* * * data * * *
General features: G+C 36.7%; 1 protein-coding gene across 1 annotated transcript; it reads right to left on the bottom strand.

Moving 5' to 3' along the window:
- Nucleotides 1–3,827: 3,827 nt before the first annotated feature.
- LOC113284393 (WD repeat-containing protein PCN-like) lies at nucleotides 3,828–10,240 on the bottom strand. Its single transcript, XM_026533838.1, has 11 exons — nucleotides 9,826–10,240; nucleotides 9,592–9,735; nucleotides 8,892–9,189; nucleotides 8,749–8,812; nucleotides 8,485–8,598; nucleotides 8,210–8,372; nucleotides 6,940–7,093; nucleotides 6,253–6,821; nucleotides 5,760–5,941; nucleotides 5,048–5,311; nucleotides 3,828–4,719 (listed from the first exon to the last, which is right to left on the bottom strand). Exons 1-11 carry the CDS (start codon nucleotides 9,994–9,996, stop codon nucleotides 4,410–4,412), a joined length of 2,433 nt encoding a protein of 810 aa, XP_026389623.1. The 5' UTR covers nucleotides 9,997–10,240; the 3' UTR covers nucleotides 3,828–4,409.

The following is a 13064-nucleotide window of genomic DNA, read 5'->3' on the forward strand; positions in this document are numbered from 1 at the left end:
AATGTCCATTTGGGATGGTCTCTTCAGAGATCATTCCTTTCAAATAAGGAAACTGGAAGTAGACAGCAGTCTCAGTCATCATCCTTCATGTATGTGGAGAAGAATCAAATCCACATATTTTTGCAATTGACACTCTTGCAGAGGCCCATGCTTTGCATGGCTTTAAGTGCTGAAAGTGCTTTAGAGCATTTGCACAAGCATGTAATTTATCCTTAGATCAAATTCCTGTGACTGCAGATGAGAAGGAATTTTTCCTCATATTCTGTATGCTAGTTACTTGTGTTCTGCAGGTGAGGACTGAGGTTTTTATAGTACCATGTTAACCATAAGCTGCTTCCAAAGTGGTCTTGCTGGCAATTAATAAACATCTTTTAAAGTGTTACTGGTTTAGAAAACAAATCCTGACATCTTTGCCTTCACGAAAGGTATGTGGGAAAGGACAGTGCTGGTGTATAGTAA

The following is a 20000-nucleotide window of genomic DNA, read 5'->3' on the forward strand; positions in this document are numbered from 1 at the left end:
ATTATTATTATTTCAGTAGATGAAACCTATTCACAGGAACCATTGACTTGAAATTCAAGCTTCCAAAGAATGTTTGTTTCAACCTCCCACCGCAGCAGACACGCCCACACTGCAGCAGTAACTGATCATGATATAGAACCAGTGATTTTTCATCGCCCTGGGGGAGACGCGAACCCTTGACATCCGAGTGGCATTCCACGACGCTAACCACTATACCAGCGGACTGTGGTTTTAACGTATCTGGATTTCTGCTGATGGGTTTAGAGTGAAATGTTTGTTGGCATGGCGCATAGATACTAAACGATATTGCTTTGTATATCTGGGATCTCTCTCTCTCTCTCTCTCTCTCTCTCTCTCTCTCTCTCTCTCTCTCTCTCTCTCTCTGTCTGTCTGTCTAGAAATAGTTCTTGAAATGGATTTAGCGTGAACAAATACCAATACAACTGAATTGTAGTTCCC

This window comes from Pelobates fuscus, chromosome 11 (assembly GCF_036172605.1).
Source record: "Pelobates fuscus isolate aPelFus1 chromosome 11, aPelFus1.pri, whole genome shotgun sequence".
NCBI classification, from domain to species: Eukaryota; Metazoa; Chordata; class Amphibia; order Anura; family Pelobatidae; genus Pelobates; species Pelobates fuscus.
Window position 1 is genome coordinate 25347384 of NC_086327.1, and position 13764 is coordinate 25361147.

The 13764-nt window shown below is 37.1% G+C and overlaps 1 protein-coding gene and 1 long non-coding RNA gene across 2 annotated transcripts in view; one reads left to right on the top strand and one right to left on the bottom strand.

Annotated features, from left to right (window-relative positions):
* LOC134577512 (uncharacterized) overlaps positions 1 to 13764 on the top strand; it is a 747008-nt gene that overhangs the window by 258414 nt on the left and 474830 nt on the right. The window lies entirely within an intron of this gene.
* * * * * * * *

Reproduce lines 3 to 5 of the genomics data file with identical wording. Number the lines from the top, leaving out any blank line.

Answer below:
- Nucleotides 1–3,827: 3,827 nt before the first annotated feature.
- LOC113284393 (WD repeat-containing protein PCN-like) lies at nucleotides 3,828–10,240 on the bottom strand. Its single transcript, XM_026533838.1, has 11 exons — nucleotides 9,826–10,240; nucleotides 9,592–9,735; nucleotides 8,892–9,189; nucleotides 8,749–8,812; nucleotides 8,485–8,598; nucleotides 8,210–8,372; nucleotides 6,940–7,093; nucleotides 6,253–6,821; nucleotides 5,760–5,941; nucleotides 5,048–5,311; nucleotides 3,828–4,719 (listed from the first exon to the last, which is right to left on the bottom strand). Exons 1-11 carry the CDS (start codon nucleotides 9,994–9,996, stop codon nucleotides 4,410–4,412), a joined length of 2,433 nt encoding a protein of 810 aa, XP_026389623.1. The 5' UTR covers nucleotides 9,997–10,240; the 3' UTR covers nucleotides 3,828–4,409.

The following is a 13064-nucleotide window of genomic DNA, read 5'->3' on the forward strand; positions in this document are numbered from 1 at the left end: